A blueprint was a working drawing in architecture and engineering. Blueprinting was a negative process that produces prints with a white image on a blue background from a drawing or subject having dark lines on a light background. The general method of making such prints was discovered by Sir John Frederick William Herschel in the 1840's.
In the blueprint process, paper is made sensitive by being treated with a mixture of ammonium ferric citrate and potassium ferricyanide.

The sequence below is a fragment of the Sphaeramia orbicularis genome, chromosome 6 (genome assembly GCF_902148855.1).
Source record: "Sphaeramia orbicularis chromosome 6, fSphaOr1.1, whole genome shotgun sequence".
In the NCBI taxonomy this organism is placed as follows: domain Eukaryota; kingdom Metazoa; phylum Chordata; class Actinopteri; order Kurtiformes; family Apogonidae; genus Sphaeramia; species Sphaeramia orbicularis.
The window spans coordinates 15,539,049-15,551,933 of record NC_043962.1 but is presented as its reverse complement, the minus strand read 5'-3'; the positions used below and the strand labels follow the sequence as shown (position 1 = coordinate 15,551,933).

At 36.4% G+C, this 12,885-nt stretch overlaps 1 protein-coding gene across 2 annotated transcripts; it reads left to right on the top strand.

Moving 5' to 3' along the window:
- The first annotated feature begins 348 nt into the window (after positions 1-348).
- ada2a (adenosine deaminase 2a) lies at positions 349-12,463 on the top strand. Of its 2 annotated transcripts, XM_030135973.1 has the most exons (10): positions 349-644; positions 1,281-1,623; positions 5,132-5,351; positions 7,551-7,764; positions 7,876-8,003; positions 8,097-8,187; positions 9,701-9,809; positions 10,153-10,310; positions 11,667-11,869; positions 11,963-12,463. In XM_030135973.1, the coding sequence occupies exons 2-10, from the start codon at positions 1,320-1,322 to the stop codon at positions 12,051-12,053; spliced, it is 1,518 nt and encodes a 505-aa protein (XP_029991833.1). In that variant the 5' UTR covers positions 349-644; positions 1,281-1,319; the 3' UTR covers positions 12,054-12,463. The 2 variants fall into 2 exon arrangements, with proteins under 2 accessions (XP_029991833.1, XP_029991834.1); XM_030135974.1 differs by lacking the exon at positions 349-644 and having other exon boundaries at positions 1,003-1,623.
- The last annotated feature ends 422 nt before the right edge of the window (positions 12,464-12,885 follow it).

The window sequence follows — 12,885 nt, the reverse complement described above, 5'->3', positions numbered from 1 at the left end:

The paper then is exposed to light under transparent paper on which the material to be transferred is drawn. Light passes through the drawing and causes the ferric salt not covered by lines to react with the ferricyanide and form a blue background. After exposure, the blueprint is washed with water and treated with a potash (potassium dichromate ) solution to intensify the blue background. It is washed again with water to remove the potash, and then dried and trimmed. Later blueprint machines performed all of these steps, with the exception of trimming, in one continuous process. Nowadays with the advances of computers and printers it's superseded within the industry.
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